Great Recession lingers in Indiana

 

Years ago, as I drove through the north side of Indianapolis, I’d listen on my car radio to a conservative talk show host struggling without a guest. As he tried to coax phone calls from his audience, I might stop in at the radio station.

Often I told him, “Mike, you’re too intelligent to believe the things you say.” I no longer believe that is true.

Governor Mike Pence demonstrates a disregard for the economic well-being of Hoosiers. He is dominated by the ultra-right wing of a once proud and effective Republican party. He allows the short-sighted leadership of that party to dictate foolish policies undermining Indiana’s future.

We need go back no further than the Governor’s refusal last week to apply for $80 million in federal aid for pre-kindergarten programs. This money is not assured, but Indiana had a chance to compete for the funds. The Governor declined to have the state apply for the money.

Why would Mike Pence do this? His answer: we don’t know nor trust the strings the feds might attach to the money. Indiana should go its own way to be free of unwanted regulations.

This reason is based on a profound anti-government paranoia that afflicts too many Americans on the left and the right. In this case, it reduces the opportunities of our youngest, often our poorest citizens to start life with higher quality pre-school experiences. Instead of leveling the playing field, those who have committed the crime of coming into a poor, dysfunctional household, are consigned to an obstructed start to life.

Instead of largely unqualified, inconsistent daycare, we could be moving toward better programs preparing students for school. We could teach them how to interact more effectively with persons from backgrounds unlike their own. We could help them develop essential skills they will depend on in school, on the job and in the wider society.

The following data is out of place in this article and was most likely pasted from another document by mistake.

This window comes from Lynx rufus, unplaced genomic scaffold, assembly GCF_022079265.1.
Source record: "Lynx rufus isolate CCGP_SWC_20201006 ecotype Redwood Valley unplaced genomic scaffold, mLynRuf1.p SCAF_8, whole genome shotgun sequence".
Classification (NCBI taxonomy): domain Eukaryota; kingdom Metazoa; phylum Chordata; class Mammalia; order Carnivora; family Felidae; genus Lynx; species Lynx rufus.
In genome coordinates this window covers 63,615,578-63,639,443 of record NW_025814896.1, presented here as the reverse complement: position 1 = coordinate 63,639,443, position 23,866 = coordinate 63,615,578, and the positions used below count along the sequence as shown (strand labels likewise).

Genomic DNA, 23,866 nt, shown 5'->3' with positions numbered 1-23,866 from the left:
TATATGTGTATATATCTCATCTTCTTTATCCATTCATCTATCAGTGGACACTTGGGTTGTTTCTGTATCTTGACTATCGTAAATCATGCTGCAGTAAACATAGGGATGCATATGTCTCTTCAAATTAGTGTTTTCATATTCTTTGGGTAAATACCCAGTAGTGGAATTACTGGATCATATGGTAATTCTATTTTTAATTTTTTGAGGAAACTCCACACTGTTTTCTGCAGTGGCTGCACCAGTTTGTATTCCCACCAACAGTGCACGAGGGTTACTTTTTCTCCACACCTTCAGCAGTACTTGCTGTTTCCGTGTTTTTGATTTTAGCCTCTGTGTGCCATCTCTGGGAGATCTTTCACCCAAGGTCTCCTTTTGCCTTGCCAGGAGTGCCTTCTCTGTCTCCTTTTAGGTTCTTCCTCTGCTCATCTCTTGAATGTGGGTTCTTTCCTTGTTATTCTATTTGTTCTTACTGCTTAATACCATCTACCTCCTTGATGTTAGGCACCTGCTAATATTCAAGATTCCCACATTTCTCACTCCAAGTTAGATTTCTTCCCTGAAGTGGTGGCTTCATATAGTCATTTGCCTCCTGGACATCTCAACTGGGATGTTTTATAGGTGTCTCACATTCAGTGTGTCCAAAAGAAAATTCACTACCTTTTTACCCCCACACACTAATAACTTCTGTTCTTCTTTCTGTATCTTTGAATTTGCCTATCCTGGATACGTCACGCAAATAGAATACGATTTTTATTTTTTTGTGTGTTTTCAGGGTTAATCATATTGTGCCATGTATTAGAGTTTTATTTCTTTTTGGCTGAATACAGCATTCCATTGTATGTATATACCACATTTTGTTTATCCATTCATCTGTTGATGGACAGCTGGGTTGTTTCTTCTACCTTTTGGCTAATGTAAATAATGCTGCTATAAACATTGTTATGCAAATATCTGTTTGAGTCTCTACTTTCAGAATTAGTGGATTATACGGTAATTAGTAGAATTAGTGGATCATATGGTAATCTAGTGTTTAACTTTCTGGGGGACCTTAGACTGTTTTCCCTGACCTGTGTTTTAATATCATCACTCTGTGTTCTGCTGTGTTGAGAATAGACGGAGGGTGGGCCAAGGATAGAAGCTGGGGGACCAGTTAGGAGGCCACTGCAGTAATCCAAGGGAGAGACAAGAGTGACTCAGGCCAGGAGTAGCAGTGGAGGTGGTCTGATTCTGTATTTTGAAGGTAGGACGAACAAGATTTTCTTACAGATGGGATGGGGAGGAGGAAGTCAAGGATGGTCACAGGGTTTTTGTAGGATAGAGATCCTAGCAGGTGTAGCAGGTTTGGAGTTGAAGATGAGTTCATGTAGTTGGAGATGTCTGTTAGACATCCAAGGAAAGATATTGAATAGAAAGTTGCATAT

The Governor says we need to see what works and what doesn’t work in Indiana. Are our kids really different from those in our neighboring states? Have they, by age three or four, developed such geographically distinctive personalities that they need a significantly differentiated curriculum?

The answers are No and No.

Why has Governor Pence chosen to turn away the possibility of federal assistance for a program he says he wants? The answer, I fear, is he wants to shield church-run daycare facilities from more rigorous inspections, tougher standards, and demanding certification.

The current weak-kneed policies of the State of Indiana allow the unqualified to run inadequate, often unsafe facilities for the poorest of our children in the name of amorphous religion. Then, those who won’t help them get to the starting blocks complain these children are not prepared for school, not ready to learn, do not learn and cannot compete in the labor force.

Based on his decisions on Medicaid, Mike Pence seems to be at war with the poor. With his most recent rejection of funding for pre-school students, he is intensifying that war and continuing to imperil our state’s future.

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